Keynotes Offer Windows on OTT Distribution, Piracy Challenges
The first Video Infrastructure Summit begins with an overview of the parties streaming long-form video online, and the need to combat piracy.
The inaugural Video Infrastructure Summit, a precursor to this week's Streaming Media Europe 2012 conference, takes place today at the Hilton London Olympia hotel, and kicked off with two strong keynote addresses. First up, Maria Ingold, technical consultant and owner of Mireality, delivered insights on the workings of over-the-top (OTT) movie distribution. Next, Olivier Dock, vice president for all media, Europe, Middle East, and Africa, for the Motion Picture Association, spoke about the challenges piracy presents for movie distribution online.
Delivering online doesn't have to be costly, Ingold told the audience, but the various participants -- including retailers, suppliers, content providers, and, of course, customers -- all have differing needs that have to be satisfied. Retailers want to deliver to the widest audience, while suppliers are concerned with the details of delivery; content providers worry about security (and take 70 percent of the revenue), while customers simply want every movie, right away, on every device.
Online availability is limited by movie studio release windows, and Ingold provided a helpful graphic showing the windows for different markets and giving the time period for each. Accessibility windows are compressing, Ingold said, bringing premium content online sooner, but there are obstacles. The studios' attempts to shorten the theatrical release window, for example, has so far met with strong pushback from theater owners. Studios view the last half of the theatrical release period as the piracy window, Ingold said, and want to shorten it so that customers have legal streaming options sooner.
Walking the audience through the video-on-demand infrastructure, Ingold explained the needs of content providers, offered best practices for media asset management systems and content management systems, and talked about concerns in publishing material and delivering it to viewers. That's not the end of the workflow, as OTT providers then need to monitor and maintain their services, create detailed reports on delivery quality, and develop new services.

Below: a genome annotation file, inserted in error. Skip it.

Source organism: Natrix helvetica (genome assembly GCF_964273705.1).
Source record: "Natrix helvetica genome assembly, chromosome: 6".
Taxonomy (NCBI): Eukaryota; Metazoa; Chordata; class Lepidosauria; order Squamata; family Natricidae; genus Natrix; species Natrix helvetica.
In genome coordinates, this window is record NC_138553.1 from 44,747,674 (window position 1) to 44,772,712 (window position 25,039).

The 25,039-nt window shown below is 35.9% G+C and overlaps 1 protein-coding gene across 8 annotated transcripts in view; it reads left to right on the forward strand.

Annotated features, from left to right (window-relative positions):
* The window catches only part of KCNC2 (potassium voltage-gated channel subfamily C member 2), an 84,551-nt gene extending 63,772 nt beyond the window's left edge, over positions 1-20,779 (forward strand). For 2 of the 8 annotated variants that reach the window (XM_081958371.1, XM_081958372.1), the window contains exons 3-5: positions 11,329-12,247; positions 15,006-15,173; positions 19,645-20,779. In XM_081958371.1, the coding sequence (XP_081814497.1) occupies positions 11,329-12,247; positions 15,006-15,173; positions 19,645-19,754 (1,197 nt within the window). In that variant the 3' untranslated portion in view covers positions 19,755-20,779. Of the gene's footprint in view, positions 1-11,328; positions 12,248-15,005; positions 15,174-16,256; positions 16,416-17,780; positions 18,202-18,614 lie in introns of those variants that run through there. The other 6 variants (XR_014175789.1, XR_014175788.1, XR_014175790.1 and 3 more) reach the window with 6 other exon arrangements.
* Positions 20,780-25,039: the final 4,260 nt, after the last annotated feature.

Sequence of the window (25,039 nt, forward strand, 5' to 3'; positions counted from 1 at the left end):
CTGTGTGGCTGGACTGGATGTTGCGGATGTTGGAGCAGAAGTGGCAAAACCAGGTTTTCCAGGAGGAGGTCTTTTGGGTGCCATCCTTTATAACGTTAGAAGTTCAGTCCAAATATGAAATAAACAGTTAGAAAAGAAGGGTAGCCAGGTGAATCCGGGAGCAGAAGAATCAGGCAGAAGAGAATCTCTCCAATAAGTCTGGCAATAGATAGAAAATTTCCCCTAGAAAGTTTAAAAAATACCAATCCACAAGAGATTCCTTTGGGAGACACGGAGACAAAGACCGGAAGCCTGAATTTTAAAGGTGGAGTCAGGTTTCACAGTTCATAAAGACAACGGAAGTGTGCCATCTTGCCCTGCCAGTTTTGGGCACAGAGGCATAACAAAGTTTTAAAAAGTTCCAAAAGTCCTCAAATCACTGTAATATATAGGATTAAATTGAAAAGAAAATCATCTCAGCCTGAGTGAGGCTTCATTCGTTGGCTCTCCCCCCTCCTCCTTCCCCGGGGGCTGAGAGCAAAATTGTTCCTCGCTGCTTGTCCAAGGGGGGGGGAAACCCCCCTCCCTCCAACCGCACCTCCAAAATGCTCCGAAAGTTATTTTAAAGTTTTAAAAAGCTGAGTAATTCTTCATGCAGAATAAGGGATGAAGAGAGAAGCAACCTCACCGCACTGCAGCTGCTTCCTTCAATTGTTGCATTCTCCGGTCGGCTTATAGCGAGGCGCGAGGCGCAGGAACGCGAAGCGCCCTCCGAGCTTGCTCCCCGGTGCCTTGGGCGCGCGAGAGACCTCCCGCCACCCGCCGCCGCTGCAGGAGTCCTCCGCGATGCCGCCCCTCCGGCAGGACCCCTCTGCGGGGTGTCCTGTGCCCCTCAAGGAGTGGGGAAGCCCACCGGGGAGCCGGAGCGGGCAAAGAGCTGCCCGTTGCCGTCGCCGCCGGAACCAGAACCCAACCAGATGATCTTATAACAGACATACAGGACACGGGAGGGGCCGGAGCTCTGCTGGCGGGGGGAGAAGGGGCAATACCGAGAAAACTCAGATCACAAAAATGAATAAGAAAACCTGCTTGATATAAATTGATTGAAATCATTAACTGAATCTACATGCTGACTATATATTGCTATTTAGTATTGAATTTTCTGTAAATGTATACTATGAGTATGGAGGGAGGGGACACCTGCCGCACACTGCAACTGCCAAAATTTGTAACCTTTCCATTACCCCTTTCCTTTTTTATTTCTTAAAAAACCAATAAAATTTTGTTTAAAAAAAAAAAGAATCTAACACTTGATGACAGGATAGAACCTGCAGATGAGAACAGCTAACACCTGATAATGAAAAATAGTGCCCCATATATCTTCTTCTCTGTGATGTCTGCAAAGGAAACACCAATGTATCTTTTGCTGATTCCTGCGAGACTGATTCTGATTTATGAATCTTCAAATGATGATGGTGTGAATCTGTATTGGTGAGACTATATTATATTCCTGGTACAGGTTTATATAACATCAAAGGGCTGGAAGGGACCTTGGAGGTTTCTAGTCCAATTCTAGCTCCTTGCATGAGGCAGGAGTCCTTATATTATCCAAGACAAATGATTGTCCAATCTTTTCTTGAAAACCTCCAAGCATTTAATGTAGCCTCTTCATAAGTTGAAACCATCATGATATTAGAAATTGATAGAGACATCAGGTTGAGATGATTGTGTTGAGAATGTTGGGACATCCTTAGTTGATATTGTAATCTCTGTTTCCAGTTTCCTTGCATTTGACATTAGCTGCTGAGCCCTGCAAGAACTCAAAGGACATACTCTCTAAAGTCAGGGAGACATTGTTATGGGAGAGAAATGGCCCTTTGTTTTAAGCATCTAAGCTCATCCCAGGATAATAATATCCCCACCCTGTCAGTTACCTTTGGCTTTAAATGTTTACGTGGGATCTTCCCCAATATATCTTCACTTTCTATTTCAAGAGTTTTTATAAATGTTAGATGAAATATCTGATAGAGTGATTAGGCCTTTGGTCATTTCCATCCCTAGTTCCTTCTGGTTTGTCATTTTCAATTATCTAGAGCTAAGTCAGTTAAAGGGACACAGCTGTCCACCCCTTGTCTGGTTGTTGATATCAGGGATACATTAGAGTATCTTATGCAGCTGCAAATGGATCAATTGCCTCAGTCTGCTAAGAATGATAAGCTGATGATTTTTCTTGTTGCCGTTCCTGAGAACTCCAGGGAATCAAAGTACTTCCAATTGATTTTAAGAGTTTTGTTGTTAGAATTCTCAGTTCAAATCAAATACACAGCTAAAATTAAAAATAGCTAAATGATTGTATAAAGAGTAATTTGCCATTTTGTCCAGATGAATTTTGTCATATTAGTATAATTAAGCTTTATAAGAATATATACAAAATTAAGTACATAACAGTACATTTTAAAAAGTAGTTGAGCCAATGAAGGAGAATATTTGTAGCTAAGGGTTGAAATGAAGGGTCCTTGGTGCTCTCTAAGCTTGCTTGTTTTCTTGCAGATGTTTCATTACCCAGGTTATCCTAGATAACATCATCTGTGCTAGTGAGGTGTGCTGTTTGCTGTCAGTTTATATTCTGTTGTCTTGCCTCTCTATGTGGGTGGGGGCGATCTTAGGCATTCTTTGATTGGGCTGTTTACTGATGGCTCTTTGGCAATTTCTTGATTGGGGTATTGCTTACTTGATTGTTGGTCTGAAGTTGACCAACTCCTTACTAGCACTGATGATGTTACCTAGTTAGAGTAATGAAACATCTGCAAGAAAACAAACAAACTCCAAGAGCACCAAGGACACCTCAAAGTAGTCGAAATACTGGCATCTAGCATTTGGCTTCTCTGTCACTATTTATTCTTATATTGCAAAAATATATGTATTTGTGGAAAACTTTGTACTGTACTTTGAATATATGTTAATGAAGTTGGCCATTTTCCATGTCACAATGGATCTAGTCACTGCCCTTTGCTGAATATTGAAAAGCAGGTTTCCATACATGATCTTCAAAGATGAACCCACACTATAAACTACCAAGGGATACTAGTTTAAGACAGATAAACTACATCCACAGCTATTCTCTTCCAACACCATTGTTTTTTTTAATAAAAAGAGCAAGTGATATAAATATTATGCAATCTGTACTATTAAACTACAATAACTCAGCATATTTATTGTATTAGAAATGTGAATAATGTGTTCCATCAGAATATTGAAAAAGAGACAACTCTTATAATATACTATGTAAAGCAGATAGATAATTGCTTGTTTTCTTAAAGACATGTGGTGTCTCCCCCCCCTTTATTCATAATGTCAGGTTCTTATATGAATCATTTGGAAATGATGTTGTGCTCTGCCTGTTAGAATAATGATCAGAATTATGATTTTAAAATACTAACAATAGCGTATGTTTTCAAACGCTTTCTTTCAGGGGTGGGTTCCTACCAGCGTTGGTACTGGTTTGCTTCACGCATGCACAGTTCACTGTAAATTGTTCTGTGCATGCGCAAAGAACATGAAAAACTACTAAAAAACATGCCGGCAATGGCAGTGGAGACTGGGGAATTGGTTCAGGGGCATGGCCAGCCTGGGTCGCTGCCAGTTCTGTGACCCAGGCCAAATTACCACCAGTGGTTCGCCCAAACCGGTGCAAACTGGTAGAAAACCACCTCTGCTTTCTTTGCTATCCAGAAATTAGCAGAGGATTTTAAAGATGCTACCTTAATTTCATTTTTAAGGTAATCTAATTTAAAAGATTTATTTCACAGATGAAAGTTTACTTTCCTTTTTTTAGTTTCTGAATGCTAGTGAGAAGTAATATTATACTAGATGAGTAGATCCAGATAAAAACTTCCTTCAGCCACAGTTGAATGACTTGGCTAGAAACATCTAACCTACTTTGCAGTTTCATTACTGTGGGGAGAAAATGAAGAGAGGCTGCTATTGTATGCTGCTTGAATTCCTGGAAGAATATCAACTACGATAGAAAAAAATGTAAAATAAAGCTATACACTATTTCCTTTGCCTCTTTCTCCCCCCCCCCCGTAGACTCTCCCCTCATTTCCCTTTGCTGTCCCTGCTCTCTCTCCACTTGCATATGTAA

Offering a look at future OTT trends, Ingold gave numbers on how streaming through gaming consoles to living room TVs will grow, and showed how increasing tablet video use is taking the place of paid streaming on desktop and notebook computers.
Following Ingold was Olivier Dock, who gave a film industry view of the online market. Most movies don't recoup their costs in theaters alone, Dock said, relying on multimedia delivery. The film industry embraces change, he said, and doesn't see the internet as doomsday for movies. Still, piracy is an ongoing problem, and pirates enjoy vastly better economic conditions than legal channels since they don't pay license fees for the films they stream. As a result, they're much more profitable than legitimate sites. That creates an unhealthy system where companies have less revenue to invest in new business models.
"The internet is not a rules-free zone," Dock said, concluding by saying countries need to take steps the change that imbalance that favors pirates.
DRM has no protective value. It's time to stop using it and seek out other ways to monetize online audio and video.
It's time to give the people what they want and let them enjoy their movies anytime, anywhere, and on any device.
One-day connected TV and second screen conference hits New York City, bringing a look at tomorrow's viewing.